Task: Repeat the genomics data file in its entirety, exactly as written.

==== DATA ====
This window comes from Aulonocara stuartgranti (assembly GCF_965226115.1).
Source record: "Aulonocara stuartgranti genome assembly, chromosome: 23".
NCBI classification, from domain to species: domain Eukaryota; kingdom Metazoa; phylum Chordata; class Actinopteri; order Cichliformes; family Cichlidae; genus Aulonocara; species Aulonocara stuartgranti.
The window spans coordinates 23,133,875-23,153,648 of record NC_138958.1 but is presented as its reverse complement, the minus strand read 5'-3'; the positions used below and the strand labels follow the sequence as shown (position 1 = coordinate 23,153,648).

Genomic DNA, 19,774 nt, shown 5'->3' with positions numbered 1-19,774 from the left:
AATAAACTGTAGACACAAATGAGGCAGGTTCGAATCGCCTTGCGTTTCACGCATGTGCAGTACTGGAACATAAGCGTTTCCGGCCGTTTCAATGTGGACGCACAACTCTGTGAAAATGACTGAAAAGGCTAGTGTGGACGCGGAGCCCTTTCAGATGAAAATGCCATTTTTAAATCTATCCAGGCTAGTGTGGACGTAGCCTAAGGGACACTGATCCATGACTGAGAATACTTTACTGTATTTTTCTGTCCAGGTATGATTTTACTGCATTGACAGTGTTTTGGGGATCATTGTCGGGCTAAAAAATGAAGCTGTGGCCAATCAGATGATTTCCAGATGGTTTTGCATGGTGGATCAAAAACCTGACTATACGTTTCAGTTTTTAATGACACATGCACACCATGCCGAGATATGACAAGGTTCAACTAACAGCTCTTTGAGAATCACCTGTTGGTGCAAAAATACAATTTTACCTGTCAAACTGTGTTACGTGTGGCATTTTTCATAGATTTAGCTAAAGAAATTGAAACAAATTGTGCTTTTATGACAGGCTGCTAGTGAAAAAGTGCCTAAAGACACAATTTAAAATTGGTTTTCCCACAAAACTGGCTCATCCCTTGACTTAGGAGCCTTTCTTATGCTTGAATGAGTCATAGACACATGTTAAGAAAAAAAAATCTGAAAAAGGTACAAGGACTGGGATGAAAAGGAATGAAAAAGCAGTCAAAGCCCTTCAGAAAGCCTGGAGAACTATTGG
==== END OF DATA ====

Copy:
This window comes from Aulonocara stuartgranti (assembly GCF_965226115.1).
Source record: "Aulonocara stuartgranti genome assembly, chromosome: 23".
NCBI classification, from domain to species: domain Eukaryota; kingdom Metazoa; phylum Chordata; class Actinopteri; order Cichliformes; family Cichlidae; genus Aulonocara; species Aulonocara stuartgranti.
The window spans coordinates 23,133,875-23,153,648 of record NC_138958.1 but is presented as its reverse complement, the minus strand read 5'-3'; the positions used below and the strand labels follow the sequence as shown (position 1 = coordinate 23,153,648).

Genomic DNA, 19,774 nt, shown 5'->3' with positions numbered 1-19,774 from the left:
AATAAACTGTAGACACAAATGAGGCAGGTTCGAATCGCCTTGCGTTTCACGCATGTGCAGTACTGGAACATAAGCGTTTCCGGCCGTTTCAATGTGGACGCACAACTCTGTGAAAATGACTGAAAAGGCTAGTGTGGACGCGGAGCCCTTTCAGATGAAAATGCCATTTTTAAATCTATCCAGGCTAGTGTGGACGTAGCCTAAGGGACACTGATCCATGACTGAGAATACTTTACTGTATTTTTCTGTCCAGGTATGATTTTACTGCATTGACAGTGTTTTGGGGATCATTGTCGGGCTAAAAAATGAAGCTGTGGCCAATCAGATGATTTCCAGATGGTTTTGCATGGTGGATCAAAAACCTGACTATACGTTTCAGTTTTTAATGACACATGCACACCATGCCGAGATATGACAAGGTTCAACTAACAGCTCTTTGAGAATCACCTGTTGGTGCAAAAATACAATTTTACCTGTCAAACTGTGTTACGTGTGGCATTTTTCATAGATTTAGCTAAAGAAATTGAAACAAATTGTGCTTTTATGACAGGCTGCTAGTGAAAAAGTGCCTAAAGACACAATTTAAAATTGGTTTTCCCACAAAACTGGCTCATCCCTTGACTTAGGAGCCTTTCTTATGCTTGAATGAGTCATAGACACATGTTAAGAAAAAAAAATCTGAAAAAGGTACAAGGACTGGGATGAAAAGGAATGAAAAAGCAGTCAAAGCCCTTCAGAAAGCCTGGAGAACTATTGG